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Coronavirus hits Midwich first-half figures

Audiovisual player reveals the impact of the ‘biggest shock’ to the business sector but strikes an upbeat note about future prospects

Midwich has revealed that it has been battered by the coronavirus storm, but is starting to plan for the future with the firm belief that the audiovisual (AV) industry is well placed to survive in the changing landscape.

The impact of the pandemic was clearIn the AV-focused distributor’s interim results for the six months to 30 June, with revenues down by 4% to £302m and adjusted profit before tax down by 76.6% to £3.2m.

Market watchers reacting to the numbers accepted the toll that the virus had taken, but pointed out that there was no structural damage to the firm and its prospects remained solid.

Stephen Fenby, managing director of Midwich Group, said Covid-19 had caused problems for the entire AV sector and had dominated its first half.

“The coronavirus pandemic represents the biggest shock to our business sector,” he said. “As the crisis unfolded, we took decisive action to protect our teams, preserve cash and support our customers and vendors. These continue to be our key priorities as the pandemic continues and will optimally position the group as the recovery continues to gather pace.”

Clearly the impact of the virus can be seen in the Midwich’s interim numbers for the first half of 2020, but Fenby indicated that the business had been able to weather the storm.

“Although significantly impacted, our market strength, combined with the diversity of our group in terms of geographical spread, vendor breadth, technology focus and end user markets, have partially mitigated the negative impact of the crisis,” he said.

Midwich is increasingly looking forward and wants to strike a more optimistic tone for investors, with the channel player keen to stress that the future is going to be brighter.

“In recent weeks, whilst we continue to monitor the pandemic, we have increasingly shifted our focus to the future – bringing back our teams, re-opening offices and resuming some face-to-face customer interactions,” said Fenby.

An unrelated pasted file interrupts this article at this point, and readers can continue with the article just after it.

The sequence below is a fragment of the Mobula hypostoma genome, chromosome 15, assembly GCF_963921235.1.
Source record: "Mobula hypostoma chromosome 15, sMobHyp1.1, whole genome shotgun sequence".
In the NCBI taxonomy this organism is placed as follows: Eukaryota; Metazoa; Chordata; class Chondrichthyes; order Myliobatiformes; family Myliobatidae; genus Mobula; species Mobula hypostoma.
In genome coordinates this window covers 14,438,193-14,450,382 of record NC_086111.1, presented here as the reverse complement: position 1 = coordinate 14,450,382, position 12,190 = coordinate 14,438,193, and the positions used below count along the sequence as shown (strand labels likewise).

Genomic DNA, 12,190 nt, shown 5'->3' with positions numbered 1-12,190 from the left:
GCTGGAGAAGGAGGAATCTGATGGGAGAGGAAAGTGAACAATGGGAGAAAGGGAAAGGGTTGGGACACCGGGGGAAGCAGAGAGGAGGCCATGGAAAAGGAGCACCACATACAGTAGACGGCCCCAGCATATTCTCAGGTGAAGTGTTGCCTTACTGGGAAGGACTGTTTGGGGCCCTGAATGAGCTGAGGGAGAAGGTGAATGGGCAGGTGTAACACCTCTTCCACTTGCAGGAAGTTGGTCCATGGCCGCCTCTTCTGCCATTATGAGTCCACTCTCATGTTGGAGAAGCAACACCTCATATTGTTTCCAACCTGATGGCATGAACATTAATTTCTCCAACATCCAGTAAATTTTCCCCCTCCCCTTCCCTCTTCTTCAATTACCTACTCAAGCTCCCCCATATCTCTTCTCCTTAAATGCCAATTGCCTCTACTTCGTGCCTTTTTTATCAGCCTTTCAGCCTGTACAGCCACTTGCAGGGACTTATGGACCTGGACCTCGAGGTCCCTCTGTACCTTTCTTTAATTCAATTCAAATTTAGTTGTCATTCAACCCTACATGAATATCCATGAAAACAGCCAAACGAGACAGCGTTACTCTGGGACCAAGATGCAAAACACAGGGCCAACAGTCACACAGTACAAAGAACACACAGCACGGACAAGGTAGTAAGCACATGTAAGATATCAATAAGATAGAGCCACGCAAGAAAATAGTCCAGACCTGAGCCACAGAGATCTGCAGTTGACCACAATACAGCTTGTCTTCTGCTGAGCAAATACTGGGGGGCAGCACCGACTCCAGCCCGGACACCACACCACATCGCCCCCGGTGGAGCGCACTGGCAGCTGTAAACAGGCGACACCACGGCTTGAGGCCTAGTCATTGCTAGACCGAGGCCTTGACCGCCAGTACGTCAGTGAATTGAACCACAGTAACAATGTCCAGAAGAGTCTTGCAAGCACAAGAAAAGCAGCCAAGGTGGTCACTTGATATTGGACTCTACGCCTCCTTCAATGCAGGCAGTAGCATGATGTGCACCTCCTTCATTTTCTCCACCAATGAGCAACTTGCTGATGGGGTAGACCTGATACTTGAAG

“We have launched new vendor relationships and further developed our expertise in the unified communications sector. Our acquisition programme has also recommenced, with a number of exciting opportunities in the pipeline. Group revenues have improved month on month since April,” he added.

That hint at future acquisitions could see the firm building on the deal it struck in February for Indiana-based AV distributor Starin, which marked the firm’s first business in North America.

“The coronavirus pandemic has been a shock to the global economy, however we believe that the AV industry is well placed for the future. We see no overall change in long-term prospects for the industry. Although some segments of the market may be slower to recover, other trends, such as the increased adoption of UC [unified communications], have unsurprisingly accelerated,” he added.

Fenby said partners had given the firm “incredible support” in recent months and it was looking forward “to returning to our previous financial performance as quickly as possible and continuing our long-term growth trajectory”.

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